Pilot Pete and WWW are both right: there is still much to be said for the traditional 'apprenticeship' route to an airliner flight deck, and I would always rather fly with a pilot who's done his time on twins and TPs, or in the military, than one who's only experience is his CPL course then a modern jet.
However, we all have to accept that the industry is changing. Not that long ago, air travel was rare and expensive. The airliner pilot was the pinnacle of the industry, was held in very high esteem and was paid accordingly. Now, the traveller wants air travel to be as ubiquitous and cheap as bus travel - and he will get that. To achieve this, all operators have had to cut margins, increase frequencies and drop many of the extras that made air travel special - and expensive.
The upside, from a wannabe's point of view, is that there are many, many more airliner flight decks to fill now than there were 20 years ago. This expansion has largely killed off the little turbo-prop operators who were so important in that apprenticship ladder. It's also destroyed forever the illusion of the pilot as some kind of special being, who deserved a vast salary in recognition of the risks he was exposed to, and the responsibility he held. The inevitable result of this is that more pilots will be employed straight from training, and that they will be paid less than those that went before them.
There is, however, still the requirement for that new pilot to gain experience before he can be considered suitable to command an airliner with, say, 170 people on board. Thus we are now seeing contracts for ab-initio pilots which restrict their pay for some years; in other words, the airline is aying that they are not yet fully useful pilots for the period of reduced pay. That period is spookily similar to the length of time the old self-improver would have spent working his way up. Swings and roundabouts!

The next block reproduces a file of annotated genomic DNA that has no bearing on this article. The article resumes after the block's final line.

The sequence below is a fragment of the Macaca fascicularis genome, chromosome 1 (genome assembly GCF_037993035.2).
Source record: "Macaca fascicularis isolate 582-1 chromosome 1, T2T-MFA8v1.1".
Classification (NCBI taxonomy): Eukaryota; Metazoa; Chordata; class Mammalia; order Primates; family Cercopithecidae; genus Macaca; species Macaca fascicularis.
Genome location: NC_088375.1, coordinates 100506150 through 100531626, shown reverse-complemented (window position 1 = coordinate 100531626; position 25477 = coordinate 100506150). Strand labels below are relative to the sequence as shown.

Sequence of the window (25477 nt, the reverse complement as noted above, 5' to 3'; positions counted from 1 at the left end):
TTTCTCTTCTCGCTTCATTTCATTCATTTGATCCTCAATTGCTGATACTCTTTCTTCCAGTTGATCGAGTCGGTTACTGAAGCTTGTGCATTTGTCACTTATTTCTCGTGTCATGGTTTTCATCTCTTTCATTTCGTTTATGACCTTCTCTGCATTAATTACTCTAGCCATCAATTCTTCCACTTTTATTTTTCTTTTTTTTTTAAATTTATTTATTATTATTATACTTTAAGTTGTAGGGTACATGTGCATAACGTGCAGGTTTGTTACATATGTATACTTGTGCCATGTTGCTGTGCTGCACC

So, there are fewer opportunities to gain that experience before getting an airline seat, but there is more opportunity for getting one soon after training in exchange for an extended probation. That's just the way it is, and neither you nor I can change it.
2nd Jan 2003, 01:49
There is a lot of fun and especially experience that you can get from instructing, air taxi or flying a turboprop. Those are (in my view) the 3 best areas in commercial aviation! If the money in PPL instructing was on a par with airline salaries then you would see quite a few airline guys swap their jet for a piston! I have had quite a few guys tell me that which is quite interesting! Flying a Boeing or an Airbus can be very rewarding but I feel that a lot of the fun and mystery has been removed when compared to a 707 or a Bac 1-11 (for example), which do not have EFIS or an FMC. As one heavy Boeing driver who I know, once said to me 'Even a trained monkey can follow a flight director!'. Non-precision approaches into remote airfields and thinking on your feet while in the middle of nowhere are all part and parcel of Air Taxi ops. Many people who flew Air Taxi aircraft feel that it was a good grounding for their command later on in their career, on larger aircraft. A medical emergency on a jet into an airfield that you have never been to before, which has very little support (handling, ops etc) will be an experience that the average former Air Taxi pilot will be able to relate to and deal with, without even thinking about it. That avenue of flying is sadly locked unless you have more then 700 hrs TT due to JAR OPS. Personally if I was offered a job on a turboprop, then I would ideally like to stay and move into the left seat. Ask me a few years ago and I would have merely seen a turboprop as a 'stepping stone'!